Tag Archives: Tomb of Horrors

5 Reasons Someone Might Build a Dungeon Filled With Clues, Tests, and Riddles

Dungeons & Dragons features a long tradition of dungeons built with tricks and puzzles to test and confound intruders. Funhouse dungeons filled with odd challenges such as White Plume Mountain and Ghost Tower of Inverness rate as some of the … Continue reading

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Did Dave and Gary’s Gift for Finding Fun in Dungeons & Dragons Lead Them Wrong?

When Dave Arneson and Gary Gygax designed Dungeons & Dragons, they aimed for fun. In 1978 Gary wrote, “Enjoyment is the real reason for D&D being created, written, and published.” To Gary, when players fell in love with the game … Continue reading

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The Fun Thing D&D Players Love that No One Mentions and that the Game Almost Lost

Game mastering advice tends to lavish attention on what players enjoy. Things like playing a role, enjoying a sense of power, plotting strategies, and so on. Another pleasure of role-playing games ranks just as high, even though the folks who … Continue reading

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How Running Hidden Shrine of Tamoachan Reversed My Opinion of It

Three years and a day ago, I asked if C1 The Hidden Shrine of Tamoachan was overrated. While I enjoyed the dungeon’s flavor, I felt the adventure owed its classic reputation more to nostalgia than to quality. But when I … Continue reading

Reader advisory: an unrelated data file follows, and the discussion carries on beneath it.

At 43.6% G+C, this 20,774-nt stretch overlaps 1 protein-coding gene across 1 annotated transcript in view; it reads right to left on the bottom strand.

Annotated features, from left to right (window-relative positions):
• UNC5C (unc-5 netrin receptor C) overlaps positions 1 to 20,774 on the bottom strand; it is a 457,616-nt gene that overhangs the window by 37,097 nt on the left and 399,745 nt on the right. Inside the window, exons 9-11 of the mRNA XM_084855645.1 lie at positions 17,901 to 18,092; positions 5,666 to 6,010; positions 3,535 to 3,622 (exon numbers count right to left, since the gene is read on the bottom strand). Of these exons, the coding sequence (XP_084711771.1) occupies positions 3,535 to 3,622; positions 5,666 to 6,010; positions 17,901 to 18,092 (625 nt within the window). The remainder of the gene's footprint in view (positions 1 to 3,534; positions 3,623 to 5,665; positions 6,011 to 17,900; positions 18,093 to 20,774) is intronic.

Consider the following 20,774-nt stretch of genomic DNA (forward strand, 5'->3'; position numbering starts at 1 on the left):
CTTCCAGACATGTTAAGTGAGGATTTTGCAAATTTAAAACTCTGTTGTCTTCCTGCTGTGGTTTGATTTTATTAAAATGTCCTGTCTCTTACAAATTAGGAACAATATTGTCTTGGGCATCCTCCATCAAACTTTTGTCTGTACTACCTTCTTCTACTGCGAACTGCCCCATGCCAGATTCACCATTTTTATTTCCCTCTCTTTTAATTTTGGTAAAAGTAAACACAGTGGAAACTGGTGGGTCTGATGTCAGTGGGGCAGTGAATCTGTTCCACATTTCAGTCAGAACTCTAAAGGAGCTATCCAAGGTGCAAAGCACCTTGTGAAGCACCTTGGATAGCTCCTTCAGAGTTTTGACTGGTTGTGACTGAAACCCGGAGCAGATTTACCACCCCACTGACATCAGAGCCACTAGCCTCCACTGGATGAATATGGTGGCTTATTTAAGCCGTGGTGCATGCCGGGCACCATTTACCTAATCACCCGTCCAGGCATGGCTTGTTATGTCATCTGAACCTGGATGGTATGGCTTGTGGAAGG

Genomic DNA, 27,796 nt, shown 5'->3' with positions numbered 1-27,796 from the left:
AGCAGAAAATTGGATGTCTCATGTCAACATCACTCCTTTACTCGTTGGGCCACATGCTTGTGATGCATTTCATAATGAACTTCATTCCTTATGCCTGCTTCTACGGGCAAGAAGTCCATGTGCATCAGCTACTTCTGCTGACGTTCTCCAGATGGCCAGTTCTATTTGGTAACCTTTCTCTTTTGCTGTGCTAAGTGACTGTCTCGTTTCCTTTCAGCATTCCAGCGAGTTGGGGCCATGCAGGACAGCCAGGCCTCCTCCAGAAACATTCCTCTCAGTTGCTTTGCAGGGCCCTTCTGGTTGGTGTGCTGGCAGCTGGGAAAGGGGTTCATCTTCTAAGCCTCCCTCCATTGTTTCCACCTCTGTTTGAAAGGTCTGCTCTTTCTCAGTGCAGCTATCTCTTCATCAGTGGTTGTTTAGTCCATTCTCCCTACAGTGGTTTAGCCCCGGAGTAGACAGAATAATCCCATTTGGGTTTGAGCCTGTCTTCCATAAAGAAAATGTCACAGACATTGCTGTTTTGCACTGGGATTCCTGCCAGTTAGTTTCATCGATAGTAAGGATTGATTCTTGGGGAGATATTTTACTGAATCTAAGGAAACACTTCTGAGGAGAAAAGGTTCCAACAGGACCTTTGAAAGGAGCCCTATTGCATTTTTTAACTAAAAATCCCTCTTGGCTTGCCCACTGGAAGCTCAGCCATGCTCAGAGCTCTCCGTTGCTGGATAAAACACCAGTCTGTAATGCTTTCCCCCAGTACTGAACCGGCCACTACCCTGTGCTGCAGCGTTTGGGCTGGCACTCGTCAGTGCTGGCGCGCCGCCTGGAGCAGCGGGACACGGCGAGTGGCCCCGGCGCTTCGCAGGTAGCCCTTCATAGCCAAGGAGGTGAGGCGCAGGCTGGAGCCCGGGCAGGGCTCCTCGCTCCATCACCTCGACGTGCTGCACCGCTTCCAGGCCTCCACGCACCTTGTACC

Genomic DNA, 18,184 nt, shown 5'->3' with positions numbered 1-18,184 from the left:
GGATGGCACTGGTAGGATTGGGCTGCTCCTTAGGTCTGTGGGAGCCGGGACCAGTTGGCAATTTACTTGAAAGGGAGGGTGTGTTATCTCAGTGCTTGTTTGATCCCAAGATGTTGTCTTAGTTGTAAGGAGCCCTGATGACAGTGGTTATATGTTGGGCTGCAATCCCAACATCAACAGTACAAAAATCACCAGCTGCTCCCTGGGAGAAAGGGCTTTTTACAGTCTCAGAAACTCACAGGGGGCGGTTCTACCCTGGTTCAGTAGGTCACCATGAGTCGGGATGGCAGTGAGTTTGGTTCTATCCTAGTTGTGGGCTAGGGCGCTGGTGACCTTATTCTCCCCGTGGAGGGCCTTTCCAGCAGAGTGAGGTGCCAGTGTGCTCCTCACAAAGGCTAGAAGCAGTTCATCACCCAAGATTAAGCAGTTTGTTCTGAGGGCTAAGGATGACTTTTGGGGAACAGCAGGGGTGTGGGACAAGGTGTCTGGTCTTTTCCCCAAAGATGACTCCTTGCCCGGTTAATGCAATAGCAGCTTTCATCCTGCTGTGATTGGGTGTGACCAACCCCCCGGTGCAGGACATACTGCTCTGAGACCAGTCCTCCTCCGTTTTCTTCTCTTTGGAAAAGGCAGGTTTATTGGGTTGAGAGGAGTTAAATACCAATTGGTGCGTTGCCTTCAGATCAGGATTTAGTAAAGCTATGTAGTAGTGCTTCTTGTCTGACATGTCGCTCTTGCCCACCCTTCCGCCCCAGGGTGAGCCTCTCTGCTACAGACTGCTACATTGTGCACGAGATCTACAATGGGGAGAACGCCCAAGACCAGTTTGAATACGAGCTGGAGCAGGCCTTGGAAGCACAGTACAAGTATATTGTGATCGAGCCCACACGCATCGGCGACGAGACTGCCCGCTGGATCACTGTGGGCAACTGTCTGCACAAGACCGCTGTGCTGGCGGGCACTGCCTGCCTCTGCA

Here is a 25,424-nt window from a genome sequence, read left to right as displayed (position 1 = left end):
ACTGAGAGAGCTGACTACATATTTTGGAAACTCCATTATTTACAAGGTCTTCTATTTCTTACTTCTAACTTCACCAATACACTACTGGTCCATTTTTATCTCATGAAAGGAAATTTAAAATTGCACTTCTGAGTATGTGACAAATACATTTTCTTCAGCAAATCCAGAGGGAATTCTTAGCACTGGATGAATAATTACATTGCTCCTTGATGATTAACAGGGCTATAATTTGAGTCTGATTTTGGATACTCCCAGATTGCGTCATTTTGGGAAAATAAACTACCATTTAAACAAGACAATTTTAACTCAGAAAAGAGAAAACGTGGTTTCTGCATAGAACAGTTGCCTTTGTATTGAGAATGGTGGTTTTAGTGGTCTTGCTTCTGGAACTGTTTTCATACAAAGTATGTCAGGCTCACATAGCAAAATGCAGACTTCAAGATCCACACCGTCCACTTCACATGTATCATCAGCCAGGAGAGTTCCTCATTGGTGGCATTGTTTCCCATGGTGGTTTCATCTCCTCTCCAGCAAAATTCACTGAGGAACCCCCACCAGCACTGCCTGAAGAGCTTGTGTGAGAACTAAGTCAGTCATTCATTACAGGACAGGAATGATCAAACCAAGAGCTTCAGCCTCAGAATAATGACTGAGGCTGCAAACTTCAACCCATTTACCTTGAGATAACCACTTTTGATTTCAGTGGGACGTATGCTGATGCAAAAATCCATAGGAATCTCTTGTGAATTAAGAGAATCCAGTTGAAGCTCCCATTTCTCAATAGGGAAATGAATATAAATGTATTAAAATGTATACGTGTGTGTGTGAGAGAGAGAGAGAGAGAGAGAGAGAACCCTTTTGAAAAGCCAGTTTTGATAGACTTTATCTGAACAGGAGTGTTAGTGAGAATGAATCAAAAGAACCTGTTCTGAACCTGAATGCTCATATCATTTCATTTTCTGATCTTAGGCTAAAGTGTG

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What Could be Better than Wandering Monsters?

In a D&D game without time pressure, all the risk and adventure disappear. Players gain time for painstaking caution. After every 5-minute adventuring day, characters can recuperate. As locked doors fall to axes and walls fall to picks, dungeon obstacles … Continue reading

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Time Pressure, Wandering Monsters, and D&D’s Social Contract

In 1980, Dungeons & Dragons players at my high school traded stories that confirmed Tomb of Horrors as the HARDEST DUNGEON EVER. Then someone told me how to beat it. Just hire a bunch of guys with shovels to excavate … Continue reading

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Challenging Your Players’ Skill Without Risking Frustration

The Zork II computer game from 1981 includes a locked door that you can open by solving a clever puzzle. The door has the old-fashioned sort of lock that lets you look through the keyhole and see the other side. … Continue reading

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Basic and Advanced—Dungeon & Dragons goes two directions (Part 3)

The Story of Basic and Advanced Dungeons & Dragons Part 1: The time Dungeons & Dragons split into two games Part 2: Dungeons & Dragons’ new audience versus its original rules Part 3: Dungeon & Dragons goes two directions Part … Continue reading

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How much description should a dungeon key include?

The conventional Dungeons & Dragons adventure includes a dungeon key describing numbered locations on a map. When D&D co-creator Gary Gygax created his first dungeon under Castle Greyhawk, he usually wrote a 1-line note for each room. These notes served … Continue reading

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Spells that let players skip the dungeons in Dungeons & Dragons

In today’s Dungeons & Dragons game, player characters gain experience by overcoming obstacles and defeating monsters. In the original game, PCs got most of their experience for claiming treasure. (For more, see “The fun and realism of unrealistically awarding experience … Continue reading

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